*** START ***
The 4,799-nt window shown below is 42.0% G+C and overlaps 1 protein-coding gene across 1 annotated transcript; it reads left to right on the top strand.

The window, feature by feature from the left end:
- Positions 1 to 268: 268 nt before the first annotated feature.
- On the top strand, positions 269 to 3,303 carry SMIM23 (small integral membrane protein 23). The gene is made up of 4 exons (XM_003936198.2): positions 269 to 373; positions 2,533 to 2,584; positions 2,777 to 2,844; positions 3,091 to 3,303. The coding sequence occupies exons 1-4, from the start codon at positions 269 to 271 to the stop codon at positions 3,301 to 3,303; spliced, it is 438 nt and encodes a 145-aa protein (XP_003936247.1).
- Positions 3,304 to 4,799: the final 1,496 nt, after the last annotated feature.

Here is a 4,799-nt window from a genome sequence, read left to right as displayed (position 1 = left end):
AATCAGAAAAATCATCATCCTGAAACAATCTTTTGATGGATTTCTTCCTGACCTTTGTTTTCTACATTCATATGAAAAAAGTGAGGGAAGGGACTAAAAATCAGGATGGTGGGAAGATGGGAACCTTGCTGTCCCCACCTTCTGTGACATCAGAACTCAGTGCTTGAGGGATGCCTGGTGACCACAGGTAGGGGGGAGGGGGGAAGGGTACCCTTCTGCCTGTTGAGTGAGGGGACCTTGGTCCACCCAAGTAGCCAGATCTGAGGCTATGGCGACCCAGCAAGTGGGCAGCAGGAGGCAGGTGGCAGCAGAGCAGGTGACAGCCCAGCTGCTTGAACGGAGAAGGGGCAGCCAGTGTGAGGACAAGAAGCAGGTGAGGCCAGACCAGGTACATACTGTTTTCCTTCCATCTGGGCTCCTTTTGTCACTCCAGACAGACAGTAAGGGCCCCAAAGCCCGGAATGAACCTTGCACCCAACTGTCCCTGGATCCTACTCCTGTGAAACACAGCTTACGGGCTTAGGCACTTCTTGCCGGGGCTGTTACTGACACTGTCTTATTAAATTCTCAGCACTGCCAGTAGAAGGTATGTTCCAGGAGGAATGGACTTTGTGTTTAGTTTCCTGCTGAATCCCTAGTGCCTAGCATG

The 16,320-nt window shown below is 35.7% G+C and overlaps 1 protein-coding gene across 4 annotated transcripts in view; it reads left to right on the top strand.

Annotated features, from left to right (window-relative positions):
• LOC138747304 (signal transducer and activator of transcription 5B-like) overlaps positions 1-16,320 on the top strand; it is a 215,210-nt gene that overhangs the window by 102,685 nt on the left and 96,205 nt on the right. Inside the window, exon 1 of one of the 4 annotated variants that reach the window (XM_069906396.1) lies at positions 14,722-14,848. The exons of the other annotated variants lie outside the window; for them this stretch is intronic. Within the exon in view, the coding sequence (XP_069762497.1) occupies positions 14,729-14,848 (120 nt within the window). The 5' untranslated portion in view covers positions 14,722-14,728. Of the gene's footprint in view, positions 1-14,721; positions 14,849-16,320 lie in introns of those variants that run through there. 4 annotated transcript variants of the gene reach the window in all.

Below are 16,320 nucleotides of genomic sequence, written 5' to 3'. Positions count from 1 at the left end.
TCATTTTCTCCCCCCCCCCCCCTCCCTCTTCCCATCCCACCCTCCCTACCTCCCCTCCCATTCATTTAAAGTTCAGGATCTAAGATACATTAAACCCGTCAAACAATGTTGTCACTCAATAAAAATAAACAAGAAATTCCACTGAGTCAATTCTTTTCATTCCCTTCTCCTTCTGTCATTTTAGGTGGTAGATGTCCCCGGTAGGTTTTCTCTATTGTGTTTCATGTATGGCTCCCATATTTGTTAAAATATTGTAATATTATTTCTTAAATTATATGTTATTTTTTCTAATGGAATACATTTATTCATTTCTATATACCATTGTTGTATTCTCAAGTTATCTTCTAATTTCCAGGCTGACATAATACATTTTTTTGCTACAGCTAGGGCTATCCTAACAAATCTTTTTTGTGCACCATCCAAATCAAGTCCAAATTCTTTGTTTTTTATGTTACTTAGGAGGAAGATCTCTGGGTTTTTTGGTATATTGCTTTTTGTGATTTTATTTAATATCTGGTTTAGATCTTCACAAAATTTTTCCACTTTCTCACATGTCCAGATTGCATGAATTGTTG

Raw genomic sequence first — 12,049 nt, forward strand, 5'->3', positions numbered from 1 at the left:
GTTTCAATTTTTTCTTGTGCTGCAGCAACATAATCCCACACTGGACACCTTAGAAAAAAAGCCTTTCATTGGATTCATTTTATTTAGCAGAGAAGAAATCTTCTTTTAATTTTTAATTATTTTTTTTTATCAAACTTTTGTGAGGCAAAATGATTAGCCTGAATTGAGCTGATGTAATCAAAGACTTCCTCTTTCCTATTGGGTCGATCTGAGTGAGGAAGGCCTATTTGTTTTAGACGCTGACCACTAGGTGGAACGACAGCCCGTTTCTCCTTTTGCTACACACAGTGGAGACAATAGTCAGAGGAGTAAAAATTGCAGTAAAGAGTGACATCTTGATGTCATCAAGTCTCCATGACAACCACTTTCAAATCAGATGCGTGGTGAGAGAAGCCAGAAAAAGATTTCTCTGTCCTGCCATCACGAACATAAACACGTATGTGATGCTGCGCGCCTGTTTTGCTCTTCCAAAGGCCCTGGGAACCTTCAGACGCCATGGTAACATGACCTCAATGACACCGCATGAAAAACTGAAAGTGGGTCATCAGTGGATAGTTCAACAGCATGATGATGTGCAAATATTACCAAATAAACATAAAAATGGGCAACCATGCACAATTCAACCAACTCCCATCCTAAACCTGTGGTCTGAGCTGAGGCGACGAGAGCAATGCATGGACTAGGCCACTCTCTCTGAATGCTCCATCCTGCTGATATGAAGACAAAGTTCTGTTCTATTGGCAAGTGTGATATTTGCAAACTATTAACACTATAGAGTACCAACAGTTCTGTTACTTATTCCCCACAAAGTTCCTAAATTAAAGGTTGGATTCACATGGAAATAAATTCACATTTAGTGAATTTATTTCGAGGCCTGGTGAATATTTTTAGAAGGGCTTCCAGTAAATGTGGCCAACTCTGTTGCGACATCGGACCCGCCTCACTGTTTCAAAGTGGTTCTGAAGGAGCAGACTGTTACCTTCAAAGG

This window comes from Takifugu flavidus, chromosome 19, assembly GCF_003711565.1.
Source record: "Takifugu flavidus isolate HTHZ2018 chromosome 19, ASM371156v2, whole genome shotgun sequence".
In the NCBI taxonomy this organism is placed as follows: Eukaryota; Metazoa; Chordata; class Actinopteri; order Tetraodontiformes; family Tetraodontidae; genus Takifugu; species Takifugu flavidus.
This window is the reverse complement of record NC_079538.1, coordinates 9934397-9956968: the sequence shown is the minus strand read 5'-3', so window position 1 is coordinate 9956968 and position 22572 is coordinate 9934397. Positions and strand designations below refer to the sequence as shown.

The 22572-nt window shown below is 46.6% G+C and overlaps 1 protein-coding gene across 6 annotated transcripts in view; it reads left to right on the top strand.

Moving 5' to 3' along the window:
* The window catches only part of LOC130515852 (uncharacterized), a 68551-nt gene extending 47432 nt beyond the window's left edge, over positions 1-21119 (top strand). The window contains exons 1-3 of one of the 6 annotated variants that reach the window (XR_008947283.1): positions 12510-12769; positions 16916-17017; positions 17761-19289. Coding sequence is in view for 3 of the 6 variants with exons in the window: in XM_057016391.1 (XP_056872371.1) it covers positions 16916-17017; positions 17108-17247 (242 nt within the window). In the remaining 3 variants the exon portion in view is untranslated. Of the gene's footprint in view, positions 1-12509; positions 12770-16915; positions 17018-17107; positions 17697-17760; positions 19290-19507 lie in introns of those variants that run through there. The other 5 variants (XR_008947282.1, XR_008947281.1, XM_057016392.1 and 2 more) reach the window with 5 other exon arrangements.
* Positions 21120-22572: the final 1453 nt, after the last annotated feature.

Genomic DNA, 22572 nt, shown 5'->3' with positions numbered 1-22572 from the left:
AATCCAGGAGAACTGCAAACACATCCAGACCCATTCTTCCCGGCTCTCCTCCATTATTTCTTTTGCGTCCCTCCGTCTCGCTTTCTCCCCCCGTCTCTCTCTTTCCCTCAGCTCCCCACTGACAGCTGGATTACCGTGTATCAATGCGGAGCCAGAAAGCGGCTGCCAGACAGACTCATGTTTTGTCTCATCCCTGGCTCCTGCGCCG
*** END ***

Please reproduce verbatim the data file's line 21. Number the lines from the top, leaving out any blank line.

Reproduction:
* The window catches only part of LOC130515852 (uncharacterized), a 68551-nt gene extending 47432 nt beyond the window's left edge, over positions 1-21119 (top strand). The window contains exons 1-3 of one of the 6 annotated variants that reach the window (XR_008947283.1): positions 12510-12769; positions 16916-17017; positions 17761-19289. Coding sequence is in view for 3 of the 6 variants with exons in the window: in XM_057016391.1 (XP_056872371.1) it covers positions 16916-17017; positions 17108-17247 (242 nt within the window). In the remaining 3 variants the exon portion in view is untranslated. Of the gene's footprint in view, positions 1-12509; positions 12770-16915; positions 17018-17107; positions 17697-17760; positions 19290-19507 lie in introns of those variants that run through there. The other 5 variants (XR_008947282.1, XR_008947281.1, XM_057016392.1 and 2 more) reach the window with 5 other exon arrangements.